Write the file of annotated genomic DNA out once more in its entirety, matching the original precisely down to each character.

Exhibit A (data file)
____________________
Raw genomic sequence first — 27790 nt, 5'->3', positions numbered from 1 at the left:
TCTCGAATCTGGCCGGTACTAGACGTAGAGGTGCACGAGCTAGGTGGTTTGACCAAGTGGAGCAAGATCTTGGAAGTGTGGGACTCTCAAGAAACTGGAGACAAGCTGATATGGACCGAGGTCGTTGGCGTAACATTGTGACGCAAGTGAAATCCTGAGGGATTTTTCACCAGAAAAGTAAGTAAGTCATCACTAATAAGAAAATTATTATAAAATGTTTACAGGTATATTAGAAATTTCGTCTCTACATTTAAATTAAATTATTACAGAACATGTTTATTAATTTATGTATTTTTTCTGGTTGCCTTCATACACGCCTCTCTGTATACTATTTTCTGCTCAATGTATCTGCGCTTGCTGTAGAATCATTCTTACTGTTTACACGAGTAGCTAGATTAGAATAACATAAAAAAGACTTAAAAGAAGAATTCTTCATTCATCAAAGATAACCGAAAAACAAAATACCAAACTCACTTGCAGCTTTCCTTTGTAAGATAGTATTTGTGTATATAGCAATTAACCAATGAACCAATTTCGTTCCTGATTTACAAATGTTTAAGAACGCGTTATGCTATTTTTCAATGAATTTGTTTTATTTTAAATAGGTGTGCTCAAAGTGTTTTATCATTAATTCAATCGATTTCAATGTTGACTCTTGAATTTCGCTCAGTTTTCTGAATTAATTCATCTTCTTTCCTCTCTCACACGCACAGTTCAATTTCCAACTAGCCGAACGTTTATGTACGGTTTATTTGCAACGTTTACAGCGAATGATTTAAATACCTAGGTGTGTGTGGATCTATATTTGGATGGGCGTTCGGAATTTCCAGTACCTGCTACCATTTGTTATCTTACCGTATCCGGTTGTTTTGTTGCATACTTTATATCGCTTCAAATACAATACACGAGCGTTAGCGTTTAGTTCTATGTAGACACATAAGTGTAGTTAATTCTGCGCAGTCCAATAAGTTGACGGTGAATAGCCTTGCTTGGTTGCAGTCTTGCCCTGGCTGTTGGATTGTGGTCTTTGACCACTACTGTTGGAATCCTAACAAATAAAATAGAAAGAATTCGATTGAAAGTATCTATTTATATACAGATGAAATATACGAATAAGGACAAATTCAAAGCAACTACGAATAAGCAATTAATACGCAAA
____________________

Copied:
Raw genomic sequence first — 27790 nt, 5'->3', positions numbered from 1 at the left:
TCTCGAATCTGGCCGGTACTAGACGTAGAGGTGCACGAGCTAGGTGGTTTGACCAAGTGGAGCAAGATCTTGGAAGTGTGGGACTCTCAAGAAACTGGAGACAAGCTGATATGGACCGAGGTCGTTGGCGTAACATTGTGACGCAAGTGAAATCCTGAGGGATTTTTCACCAGAAAAGTAAGTAAGTCATCACTAATAAGAAAATTATTATAAAATGTTTACAGGTATATTAGAAATTTCGTCTCTACATTTAAATTAAATTATTACAGAACATGTTTATTAATTTATGTATTTTTTCTGGTTGCCTTCATACACGCCTCTCTGTATACTATTTTCTGCTCAATGTATCTGCGCTTGCTGTAGAATCATTCTTACTGTTTACACGAGTAGCTAGATTAGAATAACATAAAAAAGACTTAAAAGAAGAATTCTTCATTCATCAAAGATAACCGAAAAACAAAATACCAAACTCACTTGCAGCTTTCCTTTGTAAGATAGTATTTGTGTATATAGCAATTAACCAATGAACCAATTTCGTTCCTGATTTACAAATGTTTAAGAACGCGTTATGCTATTTTTCAATGAATTTGTTTTATTTTAAATAGGTGTGCTCAAAGTGTTTTATCATTAATTCAATCGATTTCAATGTTGACTCTTGAATTTCGCTCAGTTTTCTGAATTAATTCATCTTCTTTCCTCTCTCACACGCACAGTTCAATTTCCAACTAGCCGAACGTTTATGTACGGTTTATTTGCAACGTTTACAGCGAATGATTTAAATACCTAGGTGTGTGTGGATCTATATTTGGATGGGCGTTCGGAATTTCCAGTACCTGCTACCATTTGTTATCTTACCGTATCCGGTTGTTTTGTTGCATACTTTATATCGCTTCAAATACAATACACGAGCGTTAGCGTTTAGTTCTATGTAGACACATAAGTGTAGTTAATTCTGCGCAGTCCAATAAGTTGACGGTGAATAGCCTTGCTTGGTTGCAGTCTTGCCCTGGCTGTTGGATTGTGGTCTTTGACCACTACTGTTGGAATCCTAACAAATAAAATAGAAAGAATTCGATTGAAAGTATCTATTTATATACAGATGAAATATACGAATAAGGACAAATTCAAAGCAACTACGAATAAGCAATTAATACGCAAA